Ole Miss students react to proposed state tax increase on cigarettes
By Sarah Henderson
Mississippi lawmakers are working to discourage children and adults from continuing, or starting, the unhealthy habit of smoking by proposing an increased tax on cigarettes.
Legislators recently drafted five bills to propose the tax increase, but all five bills had failed as of Feb. 21. One of those bills, S.B. 2701, looked to increase cigarette taxes and relocate the profit towards the state’s Medicaid costs.
However, Mississippians in favor of a tax increase aren’t ready to throw in the towel just yet.
A bond bill, S.B. 3048, still remains and has the potential to be revised to increase cigarette taxes from the current 68 cents per pack to $1.50 per pack in late March. The bill would have to go before the house for further consideration, but could be a strong contender in the battle against cigarette use.
The American Heart Association reports that 22.7 percent of adults and 19.2 percent of high school students in Mississippi use cigarettes regularly, totaling $10.4 million dollars spent on cigarettes in the state each year.
In Mississippi alone, the American Heart Association reports that over 4,000 adults die each year from cigarette use, and around 550 non-smokers die from secondhand smoke.
An estimated $719 million is spent on health care costs directly caused by cigarettes each year.
“Tragically, Mississippi is one of the states that’s leading the nation in rates of cancer and other tobacco-related diseases,” Kimberly Hughes, the Mississippi Government Relations Director for the American Cancer Society said.
“It is no coincidence that while we experience more suffering, higher health costs, and more people losing their lives, our cigarettes are among the cheapest in the country. Our legislators have a proven tool at their fingertips that will cause more adults to quit and fewer kids to ever start the deadly habit and we strongly urge them to utilize it,” Hughes said.
In 2009, cigarette sales declined by 22.8 percent across the state following a 50 cent tax increase. Several other states have raised their cigarette taxes, and have successfully deterred their residents from purchasing cigarettes.
In 2015, Louisiana raised its cigarette tax by 50 cents and saw a nearly 30 percent decrease in cigarette sales. Similarly, Massachusetts raised its tax by $1.00 in 2013 and decreased its cigarette sales by 16.8 percent.
Joel McKay, a University of Mississippi student and regular smoker, said that a tax increase would be an effective way to discourage the purchase of cigarettes.
“I spend too much on cigarettes as it is,” McKay said. “A tax increase would definitely cause me to buy less of them, and possibly make me quit altogether.”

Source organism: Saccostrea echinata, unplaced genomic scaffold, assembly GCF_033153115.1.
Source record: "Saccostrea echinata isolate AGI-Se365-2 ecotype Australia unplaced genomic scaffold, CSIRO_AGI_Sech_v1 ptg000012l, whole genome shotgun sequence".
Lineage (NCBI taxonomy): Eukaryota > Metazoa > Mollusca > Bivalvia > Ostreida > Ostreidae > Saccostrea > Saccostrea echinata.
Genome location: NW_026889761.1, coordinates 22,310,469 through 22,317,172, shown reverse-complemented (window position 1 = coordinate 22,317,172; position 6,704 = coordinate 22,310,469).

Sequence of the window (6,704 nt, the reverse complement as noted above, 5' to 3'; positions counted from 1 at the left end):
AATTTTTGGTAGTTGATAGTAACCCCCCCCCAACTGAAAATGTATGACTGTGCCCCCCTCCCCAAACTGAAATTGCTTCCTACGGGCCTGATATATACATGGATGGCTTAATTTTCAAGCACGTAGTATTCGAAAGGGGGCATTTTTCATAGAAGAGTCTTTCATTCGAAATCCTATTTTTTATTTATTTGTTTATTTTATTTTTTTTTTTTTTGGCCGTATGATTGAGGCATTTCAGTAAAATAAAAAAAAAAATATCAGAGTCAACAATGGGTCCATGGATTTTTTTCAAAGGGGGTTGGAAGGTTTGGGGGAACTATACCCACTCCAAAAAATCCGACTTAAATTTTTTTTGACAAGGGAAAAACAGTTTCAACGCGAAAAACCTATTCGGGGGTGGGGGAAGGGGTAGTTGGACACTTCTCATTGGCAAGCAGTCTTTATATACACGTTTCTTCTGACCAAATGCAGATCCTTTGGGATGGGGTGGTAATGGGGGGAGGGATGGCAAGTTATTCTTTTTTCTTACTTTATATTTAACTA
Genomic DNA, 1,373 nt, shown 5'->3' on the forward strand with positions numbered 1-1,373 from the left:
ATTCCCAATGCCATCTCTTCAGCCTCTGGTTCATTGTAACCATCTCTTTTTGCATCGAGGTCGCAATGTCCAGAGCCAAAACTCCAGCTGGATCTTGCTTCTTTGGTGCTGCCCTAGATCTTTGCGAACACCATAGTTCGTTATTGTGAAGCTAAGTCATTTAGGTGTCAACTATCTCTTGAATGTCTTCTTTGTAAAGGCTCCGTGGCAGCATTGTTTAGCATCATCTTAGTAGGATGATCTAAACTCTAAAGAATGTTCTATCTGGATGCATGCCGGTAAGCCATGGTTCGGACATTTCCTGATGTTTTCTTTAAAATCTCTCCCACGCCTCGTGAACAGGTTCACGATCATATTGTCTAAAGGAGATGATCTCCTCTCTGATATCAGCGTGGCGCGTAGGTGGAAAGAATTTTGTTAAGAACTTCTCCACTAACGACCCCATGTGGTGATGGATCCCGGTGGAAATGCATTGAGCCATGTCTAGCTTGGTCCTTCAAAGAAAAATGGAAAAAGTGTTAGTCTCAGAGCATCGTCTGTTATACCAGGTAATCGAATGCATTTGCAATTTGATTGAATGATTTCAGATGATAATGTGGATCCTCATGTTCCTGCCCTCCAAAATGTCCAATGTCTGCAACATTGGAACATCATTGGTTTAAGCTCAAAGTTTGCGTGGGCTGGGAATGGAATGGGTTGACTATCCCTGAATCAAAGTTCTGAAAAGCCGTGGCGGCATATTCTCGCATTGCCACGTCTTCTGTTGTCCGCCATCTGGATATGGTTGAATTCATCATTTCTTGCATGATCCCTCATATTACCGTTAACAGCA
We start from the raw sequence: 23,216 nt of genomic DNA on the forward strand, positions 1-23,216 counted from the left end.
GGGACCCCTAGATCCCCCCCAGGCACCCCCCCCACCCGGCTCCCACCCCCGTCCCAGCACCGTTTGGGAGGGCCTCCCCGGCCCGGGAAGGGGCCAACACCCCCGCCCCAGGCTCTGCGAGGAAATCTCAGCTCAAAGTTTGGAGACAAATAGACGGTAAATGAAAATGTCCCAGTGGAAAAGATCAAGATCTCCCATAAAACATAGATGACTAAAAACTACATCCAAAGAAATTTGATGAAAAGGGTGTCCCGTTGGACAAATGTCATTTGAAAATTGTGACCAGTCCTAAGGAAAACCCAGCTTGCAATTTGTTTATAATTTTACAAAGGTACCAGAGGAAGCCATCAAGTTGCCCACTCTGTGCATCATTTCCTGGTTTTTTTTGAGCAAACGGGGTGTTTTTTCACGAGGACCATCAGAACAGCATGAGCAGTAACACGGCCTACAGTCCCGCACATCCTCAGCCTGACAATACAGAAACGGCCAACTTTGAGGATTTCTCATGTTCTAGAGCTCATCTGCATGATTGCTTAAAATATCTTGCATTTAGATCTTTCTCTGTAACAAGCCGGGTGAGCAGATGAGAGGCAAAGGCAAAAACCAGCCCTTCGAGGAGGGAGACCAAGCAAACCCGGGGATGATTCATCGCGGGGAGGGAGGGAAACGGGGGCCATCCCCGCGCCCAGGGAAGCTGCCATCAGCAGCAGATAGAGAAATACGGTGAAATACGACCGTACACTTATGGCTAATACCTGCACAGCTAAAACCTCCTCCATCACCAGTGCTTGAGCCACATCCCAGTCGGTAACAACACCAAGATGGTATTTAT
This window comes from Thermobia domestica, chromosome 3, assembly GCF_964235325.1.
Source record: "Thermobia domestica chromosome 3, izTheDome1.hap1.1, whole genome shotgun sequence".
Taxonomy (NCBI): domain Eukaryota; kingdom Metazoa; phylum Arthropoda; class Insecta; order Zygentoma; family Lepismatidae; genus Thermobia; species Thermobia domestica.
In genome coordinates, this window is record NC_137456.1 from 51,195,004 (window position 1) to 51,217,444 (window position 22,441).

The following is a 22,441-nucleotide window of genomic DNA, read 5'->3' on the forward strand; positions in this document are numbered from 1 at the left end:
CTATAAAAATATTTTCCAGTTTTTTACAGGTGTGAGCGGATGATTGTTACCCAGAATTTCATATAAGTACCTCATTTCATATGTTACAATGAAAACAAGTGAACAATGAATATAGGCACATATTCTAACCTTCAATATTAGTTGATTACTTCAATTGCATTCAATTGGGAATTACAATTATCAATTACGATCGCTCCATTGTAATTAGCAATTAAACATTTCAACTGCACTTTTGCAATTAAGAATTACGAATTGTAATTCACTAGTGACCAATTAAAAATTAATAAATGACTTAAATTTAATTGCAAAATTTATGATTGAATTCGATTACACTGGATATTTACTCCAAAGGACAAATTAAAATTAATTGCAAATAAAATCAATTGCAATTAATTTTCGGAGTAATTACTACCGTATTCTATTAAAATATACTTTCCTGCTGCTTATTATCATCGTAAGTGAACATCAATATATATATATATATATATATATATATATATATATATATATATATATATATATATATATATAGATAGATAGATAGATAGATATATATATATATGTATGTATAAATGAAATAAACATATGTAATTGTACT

McKay pays around six dollars for a pack of cigarettes now and said he would stop purchasing them if the price went up to seven dollars.
Mississippi resident and smoker, Alex Weadock sets his cigarette price limit a little higher than McKay.
“I would still buy them for sure,” he said. “I think you would see a small decrease in cigarette sales, but nothing dramatic. If the price rose to over $10 I would seriously consider smoking less or even quitting altogether.”
The proposed 82 cent tax increase would still have Mississippi sitting below the national average of $1.71 in taxes per pack.
Katherine Bryant, the American Heart Association Senior Director of Government Relations and Advocacy in Mississippi said that if cigarette taxes are increased in the state 16.9 percent of teenage smokers would quit, as well as 26,000 adults.
Altogether, Mississippi citizens would save $1.01 billion in long-term health care costs.
Hayley Rank, a University of Mississippi nursing student, is in support of a tax increase. “I think it would for sure discourage people from smoking, and limit the amount of cigarettes that they are able to buy,” she said. “I really do think the tax increase would stop people from smoking, and at the very least, force those who do smoke to cut back.”
As a medical student, Rank realizes the adverse effects that nicotine and tobacco have on the body, and appreciates Mississippi lawmakers’ efforts to keep citizens healthy.
Hughes said that if Mississippi lawmakers follow through with the tax increase, the state is projected to generate $166.8 million in new revenue.
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